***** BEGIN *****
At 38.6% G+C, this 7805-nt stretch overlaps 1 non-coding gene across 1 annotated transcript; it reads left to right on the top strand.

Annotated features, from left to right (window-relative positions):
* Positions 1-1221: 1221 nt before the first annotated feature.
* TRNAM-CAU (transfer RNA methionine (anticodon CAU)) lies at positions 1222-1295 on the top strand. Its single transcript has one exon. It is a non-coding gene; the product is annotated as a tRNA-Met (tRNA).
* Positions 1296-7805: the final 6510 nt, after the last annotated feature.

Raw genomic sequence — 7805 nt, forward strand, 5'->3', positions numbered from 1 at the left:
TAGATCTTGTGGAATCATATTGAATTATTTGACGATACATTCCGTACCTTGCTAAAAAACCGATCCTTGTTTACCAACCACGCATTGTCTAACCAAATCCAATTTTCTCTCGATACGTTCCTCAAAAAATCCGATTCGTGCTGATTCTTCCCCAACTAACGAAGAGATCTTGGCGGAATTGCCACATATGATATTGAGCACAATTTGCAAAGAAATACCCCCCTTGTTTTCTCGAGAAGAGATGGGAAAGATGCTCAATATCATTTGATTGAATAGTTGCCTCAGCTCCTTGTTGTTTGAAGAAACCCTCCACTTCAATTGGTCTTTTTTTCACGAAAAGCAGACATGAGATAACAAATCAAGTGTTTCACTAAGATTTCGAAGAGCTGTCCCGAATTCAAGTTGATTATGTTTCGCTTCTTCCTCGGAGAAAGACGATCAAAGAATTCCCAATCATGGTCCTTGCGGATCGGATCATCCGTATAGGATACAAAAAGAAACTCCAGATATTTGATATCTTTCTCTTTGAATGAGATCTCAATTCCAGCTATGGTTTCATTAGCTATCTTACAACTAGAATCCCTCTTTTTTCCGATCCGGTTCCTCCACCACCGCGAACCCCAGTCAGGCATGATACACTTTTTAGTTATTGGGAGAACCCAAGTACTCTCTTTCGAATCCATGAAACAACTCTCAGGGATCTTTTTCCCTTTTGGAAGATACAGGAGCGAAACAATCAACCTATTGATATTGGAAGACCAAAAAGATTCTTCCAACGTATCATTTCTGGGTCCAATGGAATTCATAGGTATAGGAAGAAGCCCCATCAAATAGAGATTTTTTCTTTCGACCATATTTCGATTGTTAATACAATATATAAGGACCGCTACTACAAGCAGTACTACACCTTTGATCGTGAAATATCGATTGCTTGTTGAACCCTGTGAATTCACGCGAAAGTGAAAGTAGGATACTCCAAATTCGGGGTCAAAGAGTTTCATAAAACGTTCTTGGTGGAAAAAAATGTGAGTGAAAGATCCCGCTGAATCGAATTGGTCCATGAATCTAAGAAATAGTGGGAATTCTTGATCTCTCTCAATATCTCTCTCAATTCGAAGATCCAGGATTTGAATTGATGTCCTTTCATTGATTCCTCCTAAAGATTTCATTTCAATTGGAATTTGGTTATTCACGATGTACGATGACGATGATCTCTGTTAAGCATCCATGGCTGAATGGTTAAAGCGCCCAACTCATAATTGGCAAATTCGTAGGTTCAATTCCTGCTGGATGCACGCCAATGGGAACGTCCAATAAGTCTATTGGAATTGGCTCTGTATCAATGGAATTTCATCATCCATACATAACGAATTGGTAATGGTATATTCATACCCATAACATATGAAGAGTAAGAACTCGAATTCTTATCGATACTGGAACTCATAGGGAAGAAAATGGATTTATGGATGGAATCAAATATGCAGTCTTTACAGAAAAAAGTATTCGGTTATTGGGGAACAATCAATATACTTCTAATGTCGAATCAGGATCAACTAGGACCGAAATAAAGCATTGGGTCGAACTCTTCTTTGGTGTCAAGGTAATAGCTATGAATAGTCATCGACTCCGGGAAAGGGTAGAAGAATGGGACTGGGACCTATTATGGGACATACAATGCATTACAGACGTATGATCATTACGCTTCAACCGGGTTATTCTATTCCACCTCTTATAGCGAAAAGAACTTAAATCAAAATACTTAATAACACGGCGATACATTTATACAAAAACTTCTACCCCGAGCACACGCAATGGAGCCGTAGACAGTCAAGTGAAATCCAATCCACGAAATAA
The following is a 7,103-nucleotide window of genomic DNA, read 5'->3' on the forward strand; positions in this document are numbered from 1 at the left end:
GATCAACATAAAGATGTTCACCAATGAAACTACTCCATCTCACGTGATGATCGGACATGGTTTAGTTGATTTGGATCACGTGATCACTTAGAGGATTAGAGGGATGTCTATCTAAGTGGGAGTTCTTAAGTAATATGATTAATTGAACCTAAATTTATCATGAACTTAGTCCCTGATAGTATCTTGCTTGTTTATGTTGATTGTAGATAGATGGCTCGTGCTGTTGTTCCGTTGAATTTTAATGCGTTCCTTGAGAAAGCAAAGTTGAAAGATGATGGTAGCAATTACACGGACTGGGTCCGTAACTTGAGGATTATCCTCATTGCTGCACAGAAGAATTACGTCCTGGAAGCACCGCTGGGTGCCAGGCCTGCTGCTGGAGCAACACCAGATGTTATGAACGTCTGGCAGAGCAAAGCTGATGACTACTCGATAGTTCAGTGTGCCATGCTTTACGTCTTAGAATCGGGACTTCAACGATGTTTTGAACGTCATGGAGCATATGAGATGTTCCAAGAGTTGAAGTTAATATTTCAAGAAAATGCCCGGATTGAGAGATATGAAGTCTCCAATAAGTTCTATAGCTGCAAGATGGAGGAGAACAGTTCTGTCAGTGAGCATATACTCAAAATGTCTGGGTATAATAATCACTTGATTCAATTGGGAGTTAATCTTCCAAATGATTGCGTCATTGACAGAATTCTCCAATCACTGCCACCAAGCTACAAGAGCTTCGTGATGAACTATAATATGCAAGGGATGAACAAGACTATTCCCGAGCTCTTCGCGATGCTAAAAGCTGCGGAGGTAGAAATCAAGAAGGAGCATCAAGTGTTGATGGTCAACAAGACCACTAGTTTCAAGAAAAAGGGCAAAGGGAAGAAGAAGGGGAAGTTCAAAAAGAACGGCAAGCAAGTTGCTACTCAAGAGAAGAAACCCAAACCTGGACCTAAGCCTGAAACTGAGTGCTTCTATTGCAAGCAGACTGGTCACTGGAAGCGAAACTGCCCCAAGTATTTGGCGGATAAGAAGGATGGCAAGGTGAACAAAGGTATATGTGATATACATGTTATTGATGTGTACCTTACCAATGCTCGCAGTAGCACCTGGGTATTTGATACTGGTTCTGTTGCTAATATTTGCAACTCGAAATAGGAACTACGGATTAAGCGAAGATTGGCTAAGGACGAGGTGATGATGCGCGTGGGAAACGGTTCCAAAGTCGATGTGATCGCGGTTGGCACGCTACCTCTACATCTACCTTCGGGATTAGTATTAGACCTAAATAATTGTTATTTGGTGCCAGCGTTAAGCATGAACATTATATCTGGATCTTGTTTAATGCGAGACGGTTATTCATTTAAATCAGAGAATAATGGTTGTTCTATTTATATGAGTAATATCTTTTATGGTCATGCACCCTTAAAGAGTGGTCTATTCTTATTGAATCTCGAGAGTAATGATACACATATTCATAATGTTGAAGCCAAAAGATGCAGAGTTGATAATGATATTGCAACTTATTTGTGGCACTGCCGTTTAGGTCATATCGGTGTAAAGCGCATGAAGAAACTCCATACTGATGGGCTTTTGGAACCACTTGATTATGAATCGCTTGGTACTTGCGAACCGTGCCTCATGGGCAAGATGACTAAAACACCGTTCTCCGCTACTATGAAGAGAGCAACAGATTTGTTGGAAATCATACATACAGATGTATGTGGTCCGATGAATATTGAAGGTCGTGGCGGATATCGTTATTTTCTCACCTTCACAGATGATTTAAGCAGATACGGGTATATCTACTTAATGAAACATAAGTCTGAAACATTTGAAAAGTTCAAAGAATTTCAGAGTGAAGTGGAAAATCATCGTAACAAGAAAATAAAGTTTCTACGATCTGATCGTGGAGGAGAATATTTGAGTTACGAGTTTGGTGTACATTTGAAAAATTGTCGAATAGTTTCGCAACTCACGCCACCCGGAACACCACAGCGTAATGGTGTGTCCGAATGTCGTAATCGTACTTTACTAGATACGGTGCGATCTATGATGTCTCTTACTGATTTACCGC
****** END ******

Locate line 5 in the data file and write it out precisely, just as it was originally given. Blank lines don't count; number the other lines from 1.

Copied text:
* Positions 1296-7805: the final 6510 nt, after the last annotated feature.